During the hearing, some debate ensued after Carole Boothroyd, a Dover-Foxcroft resident, asked about the Appalachian Trail Club. Given the group’s long, positive track record and the economic benefit the trail provides to the county, she wondered why the club was receiving so little.

In past years, the club hasn’t given the commissioners any feedback, Chairperson James White said. A representative came forward this year and explained “They didn’t need the money, they weren’t asking for the money, they’re flush with money,” White said.

The commissioners chose to use the money to lessen the tax burden on citizens instead of giving it to the nonprofit that didn’t have a need, White said. Commissioner Wayne Erkkinen added that the club received $2,000 from the county, and it relies on many federal grants and donations.

Jane Conroy, a member of the Dover-Foxcroft Select Board, attended the meeting when an Appalachian Trail Club representative spoke before the commissioners and strongly disagreed.

“He [the representative] went through depth in talking about how the money would be spent,” she said. “He said they were looking to get more privy work done up there, that their numbers have increased because of COVID.”

Boothroyd asked about the proposed $13,000 for not-for-profit outdoor recreation. For three years, the county will escrow the funds, which could be used to build new recreation, such as hiking or biking trails, in the unorganized territory, White said.

Conroy asked if a bridge for outdoor recreation in Gulf Hanas would qualify. Sarah Robinson, Piscataquis County Soil and Water Conservation District executive director, said she requested additional funding for 140 acres of trails that are declining in Williamsburg and wondered if the funds could be used for repairs.

White, pounding his gavel, said individual items would not be discussed during the meeting, which he said was dedicated to a presentation of the budgets and not to adjustments. Commissioner Kevin Torbett said everything would need to be applied for and approved by the commissioners.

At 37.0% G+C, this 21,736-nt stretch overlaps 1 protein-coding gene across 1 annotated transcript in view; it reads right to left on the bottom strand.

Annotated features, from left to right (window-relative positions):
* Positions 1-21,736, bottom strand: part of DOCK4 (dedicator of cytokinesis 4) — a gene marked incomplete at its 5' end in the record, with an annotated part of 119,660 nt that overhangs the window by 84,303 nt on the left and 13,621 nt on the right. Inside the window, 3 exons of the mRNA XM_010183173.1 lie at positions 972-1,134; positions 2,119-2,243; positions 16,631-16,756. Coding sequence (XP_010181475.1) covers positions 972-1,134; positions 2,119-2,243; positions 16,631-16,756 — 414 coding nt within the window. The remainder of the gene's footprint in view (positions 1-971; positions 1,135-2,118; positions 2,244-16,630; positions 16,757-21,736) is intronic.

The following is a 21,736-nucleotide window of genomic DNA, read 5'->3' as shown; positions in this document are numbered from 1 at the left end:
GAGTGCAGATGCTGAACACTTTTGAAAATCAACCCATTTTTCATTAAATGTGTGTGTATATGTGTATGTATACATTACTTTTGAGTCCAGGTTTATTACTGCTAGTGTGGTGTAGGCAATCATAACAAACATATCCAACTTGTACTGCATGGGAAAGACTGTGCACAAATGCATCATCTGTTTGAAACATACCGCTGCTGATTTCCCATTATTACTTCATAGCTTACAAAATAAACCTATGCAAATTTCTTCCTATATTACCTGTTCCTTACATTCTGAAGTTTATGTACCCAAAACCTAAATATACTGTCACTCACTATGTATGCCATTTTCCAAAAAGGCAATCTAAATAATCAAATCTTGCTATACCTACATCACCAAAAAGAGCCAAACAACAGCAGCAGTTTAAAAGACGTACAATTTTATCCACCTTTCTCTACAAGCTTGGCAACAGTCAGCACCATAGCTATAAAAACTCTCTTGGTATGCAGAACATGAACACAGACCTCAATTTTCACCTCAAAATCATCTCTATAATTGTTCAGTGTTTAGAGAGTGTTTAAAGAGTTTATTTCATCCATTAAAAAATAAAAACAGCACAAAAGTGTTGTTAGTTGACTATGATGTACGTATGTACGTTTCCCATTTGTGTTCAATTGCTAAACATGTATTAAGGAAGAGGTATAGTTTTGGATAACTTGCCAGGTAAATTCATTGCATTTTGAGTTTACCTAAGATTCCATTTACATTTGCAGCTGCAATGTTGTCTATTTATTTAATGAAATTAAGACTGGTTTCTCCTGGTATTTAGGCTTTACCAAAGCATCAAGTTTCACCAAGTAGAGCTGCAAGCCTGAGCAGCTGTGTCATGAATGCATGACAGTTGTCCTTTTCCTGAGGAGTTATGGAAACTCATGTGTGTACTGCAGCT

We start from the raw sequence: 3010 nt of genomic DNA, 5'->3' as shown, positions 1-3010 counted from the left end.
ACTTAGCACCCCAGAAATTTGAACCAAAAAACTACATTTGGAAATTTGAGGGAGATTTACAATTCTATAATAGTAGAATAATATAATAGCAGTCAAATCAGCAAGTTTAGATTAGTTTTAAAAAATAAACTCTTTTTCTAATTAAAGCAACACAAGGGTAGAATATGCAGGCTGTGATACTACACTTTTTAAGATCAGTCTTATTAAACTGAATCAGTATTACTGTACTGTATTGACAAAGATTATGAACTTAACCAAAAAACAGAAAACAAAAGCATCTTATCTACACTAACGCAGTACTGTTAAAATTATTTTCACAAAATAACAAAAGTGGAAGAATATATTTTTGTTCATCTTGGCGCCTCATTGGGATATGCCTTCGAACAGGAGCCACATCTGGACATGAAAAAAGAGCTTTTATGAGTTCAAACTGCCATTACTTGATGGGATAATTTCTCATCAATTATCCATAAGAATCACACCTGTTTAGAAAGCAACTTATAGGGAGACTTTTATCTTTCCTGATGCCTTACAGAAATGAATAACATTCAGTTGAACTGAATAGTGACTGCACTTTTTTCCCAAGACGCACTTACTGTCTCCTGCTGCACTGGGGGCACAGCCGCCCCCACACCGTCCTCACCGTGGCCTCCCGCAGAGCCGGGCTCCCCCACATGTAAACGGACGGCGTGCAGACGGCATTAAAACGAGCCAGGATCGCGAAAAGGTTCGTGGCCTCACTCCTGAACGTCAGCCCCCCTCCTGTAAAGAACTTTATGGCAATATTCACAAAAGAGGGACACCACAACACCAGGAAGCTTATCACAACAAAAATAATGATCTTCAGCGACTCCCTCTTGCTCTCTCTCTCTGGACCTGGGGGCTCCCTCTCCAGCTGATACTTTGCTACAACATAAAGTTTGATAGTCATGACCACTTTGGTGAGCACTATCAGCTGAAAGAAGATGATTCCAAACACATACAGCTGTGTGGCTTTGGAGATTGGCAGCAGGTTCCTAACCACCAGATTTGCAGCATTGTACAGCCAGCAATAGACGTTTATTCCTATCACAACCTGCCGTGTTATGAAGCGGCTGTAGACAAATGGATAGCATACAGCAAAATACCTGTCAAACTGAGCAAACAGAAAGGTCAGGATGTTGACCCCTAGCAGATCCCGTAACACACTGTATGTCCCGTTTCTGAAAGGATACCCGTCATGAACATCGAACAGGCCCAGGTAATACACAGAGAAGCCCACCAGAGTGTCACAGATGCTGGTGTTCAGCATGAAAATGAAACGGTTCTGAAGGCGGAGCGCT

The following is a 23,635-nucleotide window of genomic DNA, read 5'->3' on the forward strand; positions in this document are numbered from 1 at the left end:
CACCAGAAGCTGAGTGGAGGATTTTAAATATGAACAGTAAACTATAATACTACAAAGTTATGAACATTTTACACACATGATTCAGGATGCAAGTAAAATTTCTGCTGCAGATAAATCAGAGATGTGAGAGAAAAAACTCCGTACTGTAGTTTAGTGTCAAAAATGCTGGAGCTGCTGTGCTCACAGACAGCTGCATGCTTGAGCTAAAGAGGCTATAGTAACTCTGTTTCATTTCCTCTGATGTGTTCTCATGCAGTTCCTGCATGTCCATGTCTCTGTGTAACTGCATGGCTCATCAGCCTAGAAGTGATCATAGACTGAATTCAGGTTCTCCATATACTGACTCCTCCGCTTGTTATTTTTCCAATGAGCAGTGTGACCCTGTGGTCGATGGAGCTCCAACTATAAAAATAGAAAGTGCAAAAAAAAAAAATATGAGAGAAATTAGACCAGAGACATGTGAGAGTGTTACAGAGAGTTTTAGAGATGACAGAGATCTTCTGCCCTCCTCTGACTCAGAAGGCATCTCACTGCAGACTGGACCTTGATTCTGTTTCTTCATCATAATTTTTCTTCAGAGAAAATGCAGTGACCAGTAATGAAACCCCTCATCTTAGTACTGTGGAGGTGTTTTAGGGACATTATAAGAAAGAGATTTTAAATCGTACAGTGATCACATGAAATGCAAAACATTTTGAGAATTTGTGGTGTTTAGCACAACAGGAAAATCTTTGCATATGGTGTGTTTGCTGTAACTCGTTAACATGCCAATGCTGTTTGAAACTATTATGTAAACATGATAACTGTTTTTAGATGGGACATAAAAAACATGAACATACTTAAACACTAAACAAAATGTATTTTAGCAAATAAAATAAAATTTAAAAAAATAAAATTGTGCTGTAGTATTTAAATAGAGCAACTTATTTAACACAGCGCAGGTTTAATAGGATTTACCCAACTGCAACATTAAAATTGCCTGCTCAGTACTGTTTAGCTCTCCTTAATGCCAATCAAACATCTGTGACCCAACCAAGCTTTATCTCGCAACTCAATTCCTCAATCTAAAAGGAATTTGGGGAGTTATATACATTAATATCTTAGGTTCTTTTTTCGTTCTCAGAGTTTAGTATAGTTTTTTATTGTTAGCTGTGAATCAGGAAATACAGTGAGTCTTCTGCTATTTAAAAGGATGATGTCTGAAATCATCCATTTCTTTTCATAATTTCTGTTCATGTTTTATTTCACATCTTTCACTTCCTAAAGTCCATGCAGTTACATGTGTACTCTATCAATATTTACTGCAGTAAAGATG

Later in the meeting, Donna Coffin, who works at University of Maine Cooperative Extension in Piscataquis County, said she learned last week that support staff costs will skyrocket due to the new minimum wage.

“We’re not sure how that’s going to affect the number of days that we’ll be open,” she said. “Certainly if you could see it in your hearts to reconsider our request for this year, that would be appreciated.”

White praised the university’s work and said “the feeling is mutual,” pointing to inflation in recent months and increasing costs across the county.

“It certainly isn’t because our hearts aren’t with you,” he said. “When you talk about minimum wage, the starting pay at the jail is less than starting pay at McDonald’s. We’re in the middle of negotiations with the union right now, but the money has to come from somewhere.”

The Piscataquis County Sheriff’s Office’s proposed budget is $1,291,873, up by 8.55 percent mostly due to the addition of a position to help cover increased calls to the unorganized territories in the county, according to Williams’ memo.

The sheriff’s communication division’s proposed budget ($824,378), however, is down by nearly $9,800 because a study on the county’s public safety radio system was completed this year.

Several attendees questioned the commissioners about how they’ll spend American Rescue Plan Act funds. White reiterated that the commissioners would discuss ARPA funding during regular meetings, held at 8:30 a.m. the first and third Tuesday of each month.

Observer photo/Stuart Hedstrom EMERGENCY APP — The Piscataquis County Emergency Management Agency, which is located on the second floor of the Peaks House on the county’s Dover-Foxcroft campus on East Main Street, has a new app to share information with employees and residents.